I have been riding snowmobiles for as long as I can remember.
Growing up in Northwestern Ontario, I was afforded some of the best back country lake options for fishing that an individual could enjoy on this planet.
Species include, Lake Trout (my personal favorite), Walleye, Pike, Perch, Crappies and even the occasional Musky is possible through the ice, with some travel and a little portage hopping in this area.
People tend to underestimate what it takes to accomplish a proper trip in the back country in this area, my priority is safety. By safety, I mean that you need to have the proper gear to complete remote travel in the woods in this area. My form of winter travel is always a reliable snowmobile. One that I trust to get me out and get me back again. Often trips could be more than 60 miles by sled in each day.
My personal items that I will never go into the bush without are:
• Ax – this is very necessary for putting up enough firewood, should you have to spend the night outdoors in winter.
• Fire making kit – I like a fire steel and petroleum jelly soaked cotton balls.
• Food – enough calories to last 2-3 days. This is often, for me, beef jerky, granola bars etc. there’s lots of options out there in this regard, choose what you like and rotate it often.
• Stainless kettle – I have a small personal kit that contains tea bags and all the fixings for a hot drink in the woods.
• Snow shoes – a must have item should your sled breakdown, get stuck in slush or anything you could imagine.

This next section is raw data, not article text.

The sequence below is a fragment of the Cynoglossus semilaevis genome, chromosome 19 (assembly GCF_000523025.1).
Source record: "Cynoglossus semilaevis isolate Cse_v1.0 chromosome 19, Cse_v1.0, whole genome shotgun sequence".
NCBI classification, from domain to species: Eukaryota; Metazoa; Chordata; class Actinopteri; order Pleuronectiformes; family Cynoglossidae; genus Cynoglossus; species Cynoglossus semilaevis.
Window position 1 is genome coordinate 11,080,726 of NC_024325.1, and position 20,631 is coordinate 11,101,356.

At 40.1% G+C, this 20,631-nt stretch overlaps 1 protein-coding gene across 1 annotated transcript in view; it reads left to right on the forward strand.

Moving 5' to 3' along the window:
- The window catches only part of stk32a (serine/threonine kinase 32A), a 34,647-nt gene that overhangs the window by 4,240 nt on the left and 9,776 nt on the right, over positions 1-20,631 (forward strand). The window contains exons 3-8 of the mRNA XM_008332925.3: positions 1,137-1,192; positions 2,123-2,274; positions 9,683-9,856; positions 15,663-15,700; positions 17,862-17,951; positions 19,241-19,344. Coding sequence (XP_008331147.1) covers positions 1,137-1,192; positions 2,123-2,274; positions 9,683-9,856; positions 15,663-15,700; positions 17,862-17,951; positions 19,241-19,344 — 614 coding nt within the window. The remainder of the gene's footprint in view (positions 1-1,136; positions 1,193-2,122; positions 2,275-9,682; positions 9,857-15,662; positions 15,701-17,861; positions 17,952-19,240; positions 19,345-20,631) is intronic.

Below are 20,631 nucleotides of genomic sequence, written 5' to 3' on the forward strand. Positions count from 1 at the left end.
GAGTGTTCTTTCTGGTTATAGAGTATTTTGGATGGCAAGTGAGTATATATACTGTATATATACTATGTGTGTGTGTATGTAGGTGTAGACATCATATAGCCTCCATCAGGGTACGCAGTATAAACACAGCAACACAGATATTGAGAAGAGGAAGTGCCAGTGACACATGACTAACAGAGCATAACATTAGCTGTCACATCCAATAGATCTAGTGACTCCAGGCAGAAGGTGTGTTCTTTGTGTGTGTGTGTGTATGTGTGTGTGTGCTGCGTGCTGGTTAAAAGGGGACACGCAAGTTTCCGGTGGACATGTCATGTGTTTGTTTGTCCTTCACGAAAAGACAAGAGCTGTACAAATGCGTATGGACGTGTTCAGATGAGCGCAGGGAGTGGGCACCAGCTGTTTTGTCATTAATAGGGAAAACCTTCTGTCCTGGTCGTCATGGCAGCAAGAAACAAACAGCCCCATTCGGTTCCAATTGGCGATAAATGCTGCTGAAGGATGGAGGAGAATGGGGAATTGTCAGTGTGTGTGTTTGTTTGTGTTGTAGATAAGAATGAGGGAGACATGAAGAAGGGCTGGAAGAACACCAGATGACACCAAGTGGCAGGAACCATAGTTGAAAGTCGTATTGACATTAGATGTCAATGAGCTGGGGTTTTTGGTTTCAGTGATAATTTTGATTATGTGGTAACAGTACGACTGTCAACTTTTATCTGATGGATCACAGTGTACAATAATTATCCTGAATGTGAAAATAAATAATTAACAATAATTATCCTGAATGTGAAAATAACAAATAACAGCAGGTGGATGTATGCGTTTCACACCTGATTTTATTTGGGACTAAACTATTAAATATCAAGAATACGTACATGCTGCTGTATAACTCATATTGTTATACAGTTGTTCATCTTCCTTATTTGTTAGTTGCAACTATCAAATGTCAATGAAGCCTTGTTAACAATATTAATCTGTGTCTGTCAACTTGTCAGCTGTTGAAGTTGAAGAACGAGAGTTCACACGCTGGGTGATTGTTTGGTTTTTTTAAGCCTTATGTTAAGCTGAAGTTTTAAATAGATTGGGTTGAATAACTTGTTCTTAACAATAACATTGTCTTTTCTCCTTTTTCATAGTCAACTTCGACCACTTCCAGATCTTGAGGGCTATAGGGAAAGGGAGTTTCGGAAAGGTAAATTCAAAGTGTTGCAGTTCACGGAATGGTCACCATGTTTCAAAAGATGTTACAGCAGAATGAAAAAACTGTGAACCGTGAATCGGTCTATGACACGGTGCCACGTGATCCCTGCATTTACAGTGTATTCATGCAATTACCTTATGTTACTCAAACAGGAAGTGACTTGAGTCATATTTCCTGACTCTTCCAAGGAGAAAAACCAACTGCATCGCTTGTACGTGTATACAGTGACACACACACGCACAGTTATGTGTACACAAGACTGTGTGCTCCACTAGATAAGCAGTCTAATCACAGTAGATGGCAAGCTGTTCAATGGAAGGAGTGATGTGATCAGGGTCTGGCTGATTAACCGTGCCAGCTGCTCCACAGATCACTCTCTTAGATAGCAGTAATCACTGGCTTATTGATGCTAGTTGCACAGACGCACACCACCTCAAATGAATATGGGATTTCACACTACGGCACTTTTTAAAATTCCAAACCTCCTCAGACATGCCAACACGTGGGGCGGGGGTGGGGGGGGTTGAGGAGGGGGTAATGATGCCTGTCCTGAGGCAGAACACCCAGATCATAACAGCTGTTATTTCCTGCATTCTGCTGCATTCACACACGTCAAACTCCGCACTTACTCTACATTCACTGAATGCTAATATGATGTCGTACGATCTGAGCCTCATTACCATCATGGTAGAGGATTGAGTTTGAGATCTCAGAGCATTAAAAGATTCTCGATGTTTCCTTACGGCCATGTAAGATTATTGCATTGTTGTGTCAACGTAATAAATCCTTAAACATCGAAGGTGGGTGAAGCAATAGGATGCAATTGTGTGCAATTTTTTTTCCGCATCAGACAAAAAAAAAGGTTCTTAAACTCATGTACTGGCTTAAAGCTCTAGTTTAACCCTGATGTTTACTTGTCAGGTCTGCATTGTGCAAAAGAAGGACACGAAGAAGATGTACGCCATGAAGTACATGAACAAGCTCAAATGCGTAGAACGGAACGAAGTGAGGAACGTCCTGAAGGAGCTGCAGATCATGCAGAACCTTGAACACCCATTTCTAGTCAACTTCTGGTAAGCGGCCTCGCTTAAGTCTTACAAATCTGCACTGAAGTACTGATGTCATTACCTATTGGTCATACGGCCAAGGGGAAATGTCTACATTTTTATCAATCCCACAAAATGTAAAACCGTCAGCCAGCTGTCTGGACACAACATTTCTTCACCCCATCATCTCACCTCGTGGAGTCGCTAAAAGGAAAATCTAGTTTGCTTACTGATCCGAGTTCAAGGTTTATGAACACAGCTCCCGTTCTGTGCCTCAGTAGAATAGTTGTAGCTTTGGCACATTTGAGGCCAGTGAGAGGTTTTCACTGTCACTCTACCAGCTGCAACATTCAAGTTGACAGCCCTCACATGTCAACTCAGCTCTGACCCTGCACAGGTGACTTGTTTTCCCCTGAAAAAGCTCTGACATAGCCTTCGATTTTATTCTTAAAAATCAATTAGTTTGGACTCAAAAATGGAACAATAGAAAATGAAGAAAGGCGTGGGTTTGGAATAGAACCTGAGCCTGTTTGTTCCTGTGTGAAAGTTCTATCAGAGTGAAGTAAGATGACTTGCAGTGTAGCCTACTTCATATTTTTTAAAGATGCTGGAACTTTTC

• Packable snow shovel – useful for shelter building if needed or to assist if you’re stuck in deep snow.
Now that we have the gear bases covered, let’s talk a little about what lakes to choose and where to target fish in these lakes after you arrive at a given destination.
In the back country of most areas, there is not a single place that hasn’t been touched by human activity in some form. When I start to look at places to fish, I’ll start with how I am going to gain access.
This could be a portage trail or even making my own trails into the lake by sled in the winter. Most lakes in my area are accessible via portage trails and trap line trails. When accessing areas like this, I’ll often pack along a small chainsaw for cutting larger trees that have fallen across my chosen path.
Work smarter, not harder, is my motto when clearing portage trails. People think I’m crazy to do this, but I’m often rewarded with amazing fishing. A little work often goes a long way.
Enjoying these types of trips is often a team effort, bring along your family and friends. Get outdoors and enjoy these types of adventures. Make those memories!
After considering where I’m going to fish, I’ll immediately look it up on google earth. I like this for planning access, parking locations and choosing a most direct route to the given body of water I am wanting to fish.
Now with 21st century technology at hand, I use an iPhone and have an app on my phone that allows me to download and cache 1:50,000 topo maps to have on my Phone. With iPhone 6 and later, they have a built in GPS to locate yourself on the Topo maps App and it makes things easy when your boots are on the ground and everything looks the same in winter.
My back up plan for this is a reliable GPS with extra batteries. Do not just rely on your phone, as with any technology, batteries die, and things don’t always work right in the cold weather. Have a backup!
Now that we have talked about survival gear and navigation, let’s talk about fishing gear. As much as possible, I like to travel light. By light, I mean if it doesn’t fit directly on my snowmobile, it doesn’t come along on the trip.